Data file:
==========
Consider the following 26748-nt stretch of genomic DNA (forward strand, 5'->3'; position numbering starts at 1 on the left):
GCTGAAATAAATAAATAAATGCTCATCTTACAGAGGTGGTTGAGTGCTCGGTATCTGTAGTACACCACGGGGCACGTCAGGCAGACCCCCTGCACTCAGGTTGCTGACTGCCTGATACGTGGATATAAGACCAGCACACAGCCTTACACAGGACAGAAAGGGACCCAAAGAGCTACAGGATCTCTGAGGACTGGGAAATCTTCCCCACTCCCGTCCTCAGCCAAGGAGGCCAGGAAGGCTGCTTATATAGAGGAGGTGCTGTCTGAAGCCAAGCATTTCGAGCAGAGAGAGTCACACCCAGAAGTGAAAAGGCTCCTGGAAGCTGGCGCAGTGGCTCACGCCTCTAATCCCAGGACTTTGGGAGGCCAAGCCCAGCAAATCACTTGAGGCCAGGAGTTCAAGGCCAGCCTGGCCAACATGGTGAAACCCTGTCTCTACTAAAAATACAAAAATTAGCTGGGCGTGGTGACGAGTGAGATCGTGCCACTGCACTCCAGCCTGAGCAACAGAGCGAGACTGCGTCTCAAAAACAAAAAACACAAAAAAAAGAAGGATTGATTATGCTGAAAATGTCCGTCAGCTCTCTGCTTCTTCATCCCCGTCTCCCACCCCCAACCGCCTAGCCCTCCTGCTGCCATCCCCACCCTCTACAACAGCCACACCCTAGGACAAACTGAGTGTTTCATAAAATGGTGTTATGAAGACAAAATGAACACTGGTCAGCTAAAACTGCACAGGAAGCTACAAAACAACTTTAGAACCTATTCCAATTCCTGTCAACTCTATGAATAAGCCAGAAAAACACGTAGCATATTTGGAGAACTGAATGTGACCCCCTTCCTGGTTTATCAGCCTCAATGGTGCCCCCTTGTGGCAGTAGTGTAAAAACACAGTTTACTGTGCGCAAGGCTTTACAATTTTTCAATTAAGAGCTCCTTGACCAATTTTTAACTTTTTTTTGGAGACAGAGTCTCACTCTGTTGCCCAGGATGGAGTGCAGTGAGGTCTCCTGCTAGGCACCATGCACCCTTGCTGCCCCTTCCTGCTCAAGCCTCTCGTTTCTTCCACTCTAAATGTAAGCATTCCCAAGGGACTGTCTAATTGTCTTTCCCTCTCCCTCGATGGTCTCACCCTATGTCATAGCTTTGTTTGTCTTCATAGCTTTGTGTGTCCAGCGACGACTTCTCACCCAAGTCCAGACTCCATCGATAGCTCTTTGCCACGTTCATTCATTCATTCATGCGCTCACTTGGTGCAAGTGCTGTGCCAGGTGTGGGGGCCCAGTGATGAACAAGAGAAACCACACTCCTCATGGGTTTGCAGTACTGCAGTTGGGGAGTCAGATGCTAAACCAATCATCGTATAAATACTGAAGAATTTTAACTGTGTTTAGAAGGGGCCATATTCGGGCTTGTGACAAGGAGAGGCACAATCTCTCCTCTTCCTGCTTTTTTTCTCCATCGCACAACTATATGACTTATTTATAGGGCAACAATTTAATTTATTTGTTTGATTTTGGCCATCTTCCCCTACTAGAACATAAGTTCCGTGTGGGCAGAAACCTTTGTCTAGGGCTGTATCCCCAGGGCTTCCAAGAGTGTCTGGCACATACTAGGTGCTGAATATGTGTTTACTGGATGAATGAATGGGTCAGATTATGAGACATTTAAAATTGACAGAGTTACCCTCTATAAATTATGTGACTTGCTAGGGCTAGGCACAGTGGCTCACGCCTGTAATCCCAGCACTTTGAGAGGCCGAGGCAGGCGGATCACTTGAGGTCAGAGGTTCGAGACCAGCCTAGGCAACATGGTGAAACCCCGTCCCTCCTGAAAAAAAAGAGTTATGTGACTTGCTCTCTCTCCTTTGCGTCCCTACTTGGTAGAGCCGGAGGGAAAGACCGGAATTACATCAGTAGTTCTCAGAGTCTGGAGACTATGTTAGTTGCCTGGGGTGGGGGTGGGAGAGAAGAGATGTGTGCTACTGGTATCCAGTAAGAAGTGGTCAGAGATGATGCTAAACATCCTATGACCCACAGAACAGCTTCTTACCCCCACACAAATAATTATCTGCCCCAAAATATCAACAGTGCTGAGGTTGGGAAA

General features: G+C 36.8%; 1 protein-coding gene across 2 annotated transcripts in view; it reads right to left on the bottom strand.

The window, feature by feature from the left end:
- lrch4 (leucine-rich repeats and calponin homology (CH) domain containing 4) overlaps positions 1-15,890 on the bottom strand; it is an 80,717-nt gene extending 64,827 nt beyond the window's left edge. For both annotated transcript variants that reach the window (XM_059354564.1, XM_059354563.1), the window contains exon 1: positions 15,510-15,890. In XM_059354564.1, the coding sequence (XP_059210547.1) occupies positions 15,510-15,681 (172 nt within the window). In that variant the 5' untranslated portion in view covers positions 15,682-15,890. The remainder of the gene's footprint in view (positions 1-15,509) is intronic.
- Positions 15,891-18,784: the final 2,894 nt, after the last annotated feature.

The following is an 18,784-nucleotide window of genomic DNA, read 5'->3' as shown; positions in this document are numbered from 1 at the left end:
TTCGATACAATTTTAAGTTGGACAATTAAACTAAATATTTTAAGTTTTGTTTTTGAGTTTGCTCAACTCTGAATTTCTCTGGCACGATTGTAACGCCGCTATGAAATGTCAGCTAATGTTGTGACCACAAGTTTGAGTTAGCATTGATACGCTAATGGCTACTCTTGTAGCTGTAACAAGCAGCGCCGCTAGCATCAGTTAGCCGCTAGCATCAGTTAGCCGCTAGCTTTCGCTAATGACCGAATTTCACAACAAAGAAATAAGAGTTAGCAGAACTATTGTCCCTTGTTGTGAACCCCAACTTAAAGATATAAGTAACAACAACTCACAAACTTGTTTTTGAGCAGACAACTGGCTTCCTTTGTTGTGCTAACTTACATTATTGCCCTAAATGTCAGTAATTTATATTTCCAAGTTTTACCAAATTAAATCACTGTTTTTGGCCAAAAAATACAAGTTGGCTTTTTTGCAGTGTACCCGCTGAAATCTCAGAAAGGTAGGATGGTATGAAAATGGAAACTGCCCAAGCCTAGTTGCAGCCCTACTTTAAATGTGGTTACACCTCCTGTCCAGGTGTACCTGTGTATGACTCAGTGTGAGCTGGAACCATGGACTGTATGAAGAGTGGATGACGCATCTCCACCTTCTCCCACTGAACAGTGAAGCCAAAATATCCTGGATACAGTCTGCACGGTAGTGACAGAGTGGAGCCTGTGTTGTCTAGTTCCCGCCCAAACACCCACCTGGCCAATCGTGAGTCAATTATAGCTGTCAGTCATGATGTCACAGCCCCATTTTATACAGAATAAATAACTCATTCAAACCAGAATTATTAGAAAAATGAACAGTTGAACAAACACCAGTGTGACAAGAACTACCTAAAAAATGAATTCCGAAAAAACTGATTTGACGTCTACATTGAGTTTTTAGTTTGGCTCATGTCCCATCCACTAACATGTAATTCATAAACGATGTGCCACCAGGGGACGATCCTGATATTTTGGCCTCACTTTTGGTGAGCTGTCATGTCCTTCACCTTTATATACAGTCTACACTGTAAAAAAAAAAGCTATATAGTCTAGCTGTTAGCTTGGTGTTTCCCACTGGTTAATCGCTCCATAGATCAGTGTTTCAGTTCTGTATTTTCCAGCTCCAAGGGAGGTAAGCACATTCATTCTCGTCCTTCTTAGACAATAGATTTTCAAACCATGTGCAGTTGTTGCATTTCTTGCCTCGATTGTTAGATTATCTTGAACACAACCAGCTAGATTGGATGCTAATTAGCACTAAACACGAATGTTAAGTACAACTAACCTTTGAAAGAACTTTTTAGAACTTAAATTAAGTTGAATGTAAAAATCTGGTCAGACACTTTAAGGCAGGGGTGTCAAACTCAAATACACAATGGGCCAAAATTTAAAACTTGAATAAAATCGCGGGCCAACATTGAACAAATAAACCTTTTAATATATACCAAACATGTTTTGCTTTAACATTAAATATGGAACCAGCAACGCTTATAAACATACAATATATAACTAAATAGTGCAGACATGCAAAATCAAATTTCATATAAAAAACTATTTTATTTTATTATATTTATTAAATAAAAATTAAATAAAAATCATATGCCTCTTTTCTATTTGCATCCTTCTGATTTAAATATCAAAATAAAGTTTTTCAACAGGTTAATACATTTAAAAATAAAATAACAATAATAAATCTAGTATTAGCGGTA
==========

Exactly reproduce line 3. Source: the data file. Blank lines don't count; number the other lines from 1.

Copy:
General features: G+C 36.8%; 1 protein-coding gene across 2 annotated transcripts in view; it reads right to left on the bottom strand.